As women in the United States are on the verge of losing the constitutional right to abortion, courts in many other parts of the world have taken the opposite direction.
When the final decision of the United States Supreme Court is delivered, expected in late June or early July, the world will be watching. The Biden administration’s budget for the U.S. Agency for International Development (USAID) includes funds for “increased access to maternal health care and voluntary family planning.”
In a report At the end of 2019, the Council of Foreign Relations tracked nearly 30 cases of countries this century that expanded access to abortion services, with only a handful opting to tighten restrictions.
It is not yet known what impact there will be outside the United States of the leaked draft opinion suggesting that the United States Supreme Court could overturn the landmark 1973 Roe v. Wade.
But for activists who for years have campaigned demanding free access to abortion, often taking the United States as a model, it is a discouraging sign and a reminder that hard-won gains are not necessarily permanent.
“While the steps taken in recent years to decriminalize and legalize abortion in places like Argentina, Ireland, Mexico and Colombia have been a huge victory for the global community,” said Agnes Callamard, Secretary general of human rights group Amnesty International, in a statement, “there are grim signs that the United States is not keeping pace with the progress the rest of the world has made in protecting sexual and reproductive rights” .
In Colombia, the Constitutional Court in February legalized the procedure up to the 24th week of pregnancy, as part of a broader trend seen in heavily Catholic parts of Latin America.
The February decision in Colombia established a general right for women to have an abortion within the 24-week period, whereas previously they could only do so in specific cases, for example if a fetus had malformations or if a pregnancy resulted from rape. Abortion is still allowed after this period in these special circumstances.
“A terrible precedent”
The decision fell short of advocates’ hopes for full decriminalization, but Catalina Martinez Coral, director for Latin America and the Caribbean at the New York-based Center for Reproductive Rights, who was among the groups advocating abortion case in Colombia’s high court, said he still left the country with the “most progressive legal framework in Latin America.”
Martinez Coral is worried about the potential American change.
“This is a terrible precedent for years to come for the region and the world,” she said.
Mexico’s Supreme Court ruled last year that criminalizing abortion was unconstitutional. As the nation’s highest court, its ruling bars all courts from charging a woman with a felony for terminating a pregnancy.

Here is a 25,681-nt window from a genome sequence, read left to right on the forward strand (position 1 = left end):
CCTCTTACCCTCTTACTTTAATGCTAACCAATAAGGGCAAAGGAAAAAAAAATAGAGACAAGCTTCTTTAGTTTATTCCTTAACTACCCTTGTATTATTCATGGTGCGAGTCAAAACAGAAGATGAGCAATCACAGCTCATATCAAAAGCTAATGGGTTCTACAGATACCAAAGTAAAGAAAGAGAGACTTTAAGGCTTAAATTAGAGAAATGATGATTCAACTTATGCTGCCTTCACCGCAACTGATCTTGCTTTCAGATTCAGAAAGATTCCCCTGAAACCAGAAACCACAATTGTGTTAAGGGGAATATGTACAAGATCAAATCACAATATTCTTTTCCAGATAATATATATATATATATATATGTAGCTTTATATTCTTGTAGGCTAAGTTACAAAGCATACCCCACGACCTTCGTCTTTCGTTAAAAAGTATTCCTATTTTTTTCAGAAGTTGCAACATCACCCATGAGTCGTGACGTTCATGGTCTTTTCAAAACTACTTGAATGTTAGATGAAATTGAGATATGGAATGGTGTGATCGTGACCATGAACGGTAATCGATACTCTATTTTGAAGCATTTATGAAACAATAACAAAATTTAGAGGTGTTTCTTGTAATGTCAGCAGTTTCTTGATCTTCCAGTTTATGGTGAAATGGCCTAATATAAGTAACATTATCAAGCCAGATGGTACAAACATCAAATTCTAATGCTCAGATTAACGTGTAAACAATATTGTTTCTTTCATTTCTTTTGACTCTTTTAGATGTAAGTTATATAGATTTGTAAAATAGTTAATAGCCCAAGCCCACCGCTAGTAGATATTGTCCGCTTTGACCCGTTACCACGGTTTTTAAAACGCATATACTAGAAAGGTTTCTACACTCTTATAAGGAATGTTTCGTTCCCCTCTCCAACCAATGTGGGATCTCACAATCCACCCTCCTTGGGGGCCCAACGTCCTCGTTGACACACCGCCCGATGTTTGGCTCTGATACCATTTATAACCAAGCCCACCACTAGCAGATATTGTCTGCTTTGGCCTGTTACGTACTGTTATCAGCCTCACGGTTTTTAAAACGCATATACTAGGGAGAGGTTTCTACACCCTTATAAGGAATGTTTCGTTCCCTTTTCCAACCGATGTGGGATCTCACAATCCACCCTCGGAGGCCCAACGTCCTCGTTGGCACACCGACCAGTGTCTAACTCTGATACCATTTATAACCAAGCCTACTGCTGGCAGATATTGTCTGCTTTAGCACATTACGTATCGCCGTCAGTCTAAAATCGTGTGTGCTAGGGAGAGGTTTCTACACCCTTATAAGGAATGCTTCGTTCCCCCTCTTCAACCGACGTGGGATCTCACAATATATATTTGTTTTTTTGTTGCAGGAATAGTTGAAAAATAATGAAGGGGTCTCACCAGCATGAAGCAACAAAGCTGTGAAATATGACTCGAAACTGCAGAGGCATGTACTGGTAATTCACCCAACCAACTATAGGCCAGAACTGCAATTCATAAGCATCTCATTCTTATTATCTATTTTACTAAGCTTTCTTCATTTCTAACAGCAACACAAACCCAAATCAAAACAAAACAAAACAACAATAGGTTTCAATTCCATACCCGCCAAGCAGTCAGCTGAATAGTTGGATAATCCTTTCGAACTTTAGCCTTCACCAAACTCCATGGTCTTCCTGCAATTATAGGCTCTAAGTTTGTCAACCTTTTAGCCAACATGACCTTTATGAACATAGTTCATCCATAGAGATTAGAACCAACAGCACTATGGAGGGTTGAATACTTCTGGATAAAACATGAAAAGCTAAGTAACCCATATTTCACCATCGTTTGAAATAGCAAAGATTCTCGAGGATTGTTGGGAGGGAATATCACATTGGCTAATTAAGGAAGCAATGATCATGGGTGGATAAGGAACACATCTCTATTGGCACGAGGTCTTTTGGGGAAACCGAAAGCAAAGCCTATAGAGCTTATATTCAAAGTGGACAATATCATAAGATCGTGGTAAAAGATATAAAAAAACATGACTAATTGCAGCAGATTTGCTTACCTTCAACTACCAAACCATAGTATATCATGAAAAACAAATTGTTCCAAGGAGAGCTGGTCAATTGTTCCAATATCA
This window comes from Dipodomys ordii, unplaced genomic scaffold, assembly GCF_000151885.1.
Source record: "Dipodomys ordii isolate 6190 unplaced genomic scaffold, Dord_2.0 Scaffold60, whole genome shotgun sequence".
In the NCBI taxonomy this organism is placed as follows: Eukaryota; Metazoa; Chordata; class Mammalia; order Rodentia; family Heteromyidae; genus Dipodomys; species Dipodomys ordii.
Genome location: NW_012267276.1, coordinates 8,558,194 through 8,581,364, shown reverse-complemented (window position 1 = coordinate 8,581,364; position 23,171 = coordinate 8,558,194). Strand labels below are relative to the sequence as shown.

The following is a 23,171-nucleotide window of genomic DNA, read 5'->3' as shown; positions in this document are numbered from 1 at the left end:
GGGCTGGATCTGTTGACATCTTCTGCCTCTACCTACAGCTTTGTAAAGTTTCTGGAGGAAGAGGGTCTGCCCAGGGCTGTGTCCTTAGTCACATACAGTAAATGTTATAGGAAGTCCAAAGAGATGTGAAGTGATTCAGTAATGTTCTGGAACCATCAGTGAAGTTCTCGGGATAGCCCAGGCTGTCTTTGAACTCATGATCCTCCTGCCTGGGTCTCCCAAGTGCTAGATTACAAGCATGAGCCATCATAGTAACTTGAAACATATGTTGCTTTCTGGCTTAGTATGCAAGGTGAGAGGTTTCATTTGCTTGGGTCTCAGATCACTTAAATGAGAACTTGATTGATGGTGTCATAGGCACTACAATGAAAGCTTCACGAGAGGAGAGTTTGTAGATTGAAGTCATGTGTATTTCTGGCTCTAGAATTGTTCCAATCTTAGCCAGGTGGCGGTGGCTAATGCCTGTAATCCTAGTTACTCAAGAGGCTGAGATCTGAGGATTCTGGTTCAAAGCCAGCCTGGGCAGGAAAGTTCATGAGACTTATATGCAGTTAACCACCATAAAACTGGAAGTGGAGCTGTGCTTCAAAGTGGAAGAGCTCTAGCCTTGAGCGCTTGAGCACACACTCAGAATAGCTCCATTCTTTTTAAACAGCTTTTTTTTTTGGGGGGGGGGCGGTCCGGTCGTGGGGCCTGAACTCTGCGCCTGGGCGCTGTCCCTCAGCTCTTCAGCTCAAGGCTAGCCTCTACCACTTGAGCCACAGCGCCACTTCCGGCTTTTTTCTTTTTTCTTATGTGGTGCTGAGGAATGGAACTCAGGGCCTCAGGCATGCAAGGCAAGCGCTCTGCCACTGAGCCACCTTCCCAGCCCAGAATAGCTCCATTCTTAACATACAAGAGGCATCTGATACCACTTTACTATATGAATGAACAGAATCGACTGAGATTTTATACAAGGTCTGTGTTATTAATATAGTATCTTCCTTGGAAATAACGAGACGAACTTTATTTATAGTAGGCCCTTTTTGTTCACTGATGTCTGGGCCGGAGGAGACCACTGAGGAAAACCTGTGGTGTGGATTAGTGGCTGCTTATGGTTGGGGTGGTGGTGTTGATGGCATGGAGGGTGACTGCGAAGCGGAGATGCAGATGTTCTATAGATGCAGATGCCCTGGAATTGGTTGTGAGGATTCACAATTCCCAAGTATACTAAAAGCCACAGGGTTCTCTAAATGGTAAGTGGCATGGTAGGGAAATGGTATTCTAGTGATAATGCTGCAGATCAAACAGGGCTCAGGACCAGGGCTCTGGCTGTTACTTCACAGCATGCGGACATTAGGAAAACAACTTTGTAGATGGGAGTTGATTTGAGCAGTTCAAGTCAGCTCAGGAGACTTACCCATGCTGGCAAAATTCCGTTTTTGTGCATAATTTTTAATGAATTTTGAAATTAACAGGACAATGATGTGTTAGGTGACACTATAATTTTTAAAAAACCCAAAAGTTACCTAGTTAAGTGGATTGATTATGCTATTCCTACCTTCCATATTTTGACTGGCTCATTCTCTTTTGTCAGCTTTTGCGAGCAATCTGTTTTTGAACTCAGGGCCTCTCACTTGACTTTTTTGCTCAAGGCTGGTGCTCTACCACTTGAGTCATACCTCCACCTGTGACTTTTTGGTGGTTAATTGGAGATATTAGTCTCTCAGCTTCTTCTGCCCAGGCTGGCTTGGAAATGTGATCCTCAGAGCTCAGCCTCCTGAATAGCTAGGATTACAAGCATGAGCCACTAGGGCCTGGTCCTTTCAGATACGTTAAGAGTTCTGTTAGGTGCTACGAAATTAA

However, laws banning abortion are still in effect in most of Mexico’s 32 states, and nongovernmental organizations that have long called for decriminalization are lobbying state legislatures to reform them. Abortion was already readily available in Mexico City and some states.
To the south, in Argentina, lawmakers passed a bill in late 2020 legalizing abortion up to and after the 14th week for circumstances similar to those described in the Colombia ruling.
It is also widely available in Cuba and Uruguay.
But the expansion of access to abortion has not spread to all of Latin America, with many countries limiting it to certain circumstances, such as Brazil, the most populous country in the region, where it does not is allowed only in cases of rape, risk to the woman’s life and certified cases. congenital malformation anencephaly. Former President Luiz Inacio Lula da Silva, who is seeking re-election in October, recently said he sees legalizing abortion as a public health issue, drawing criticism in a country where few approve of the procedure.
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Other places have total bans with no exceptions, such as Honduras, Nicaragua, and El Salvador. Courts in the latter have sentenced women to long prison terms for aggravated homicide, even in cases where prosecutors suspected a miscarriage was actually an abortion.
Many African countries also maintain complete bans, but in October 2021 Benin legalized abortion in most cases up to 12 weeks. This has dramatically increased safe access to the procedure after the Minister of Health reported that nearly 200 women died each year from complications of clandestine abortions. Previously, abortion was permitted in cases of rape or incest, risk to the woman’s life or serious fetal malformation.
Liberalization in Europe, Israel
Most European countries have legalized abortion, including predominantly Catholic countries. Ireland did so in 2018, followed by tiny San Marino in an electoral referendum last fall. It remains illegal in Andorra, Malta and Vatican City, while Poland last year tightened its abortion laws.
It has also been widely available in Israel since 1978 and relatively uncontroversial, permitted by law before the 24th week with the approval of hospital “termination committees” made up of medical professionals including at least one woman.
Laws and interpretations vary across the Muslim world.
Abortion has been legal for up to 12 weeks in Tunisia for decades, but in Iran it has been banned since the 1979 Islamic Revolution. Last year the head of Cairo’s highest religious institution, Al-Azhar, said abortion is not the solution, even in cases where a child is likely to be seriously ill or disabled.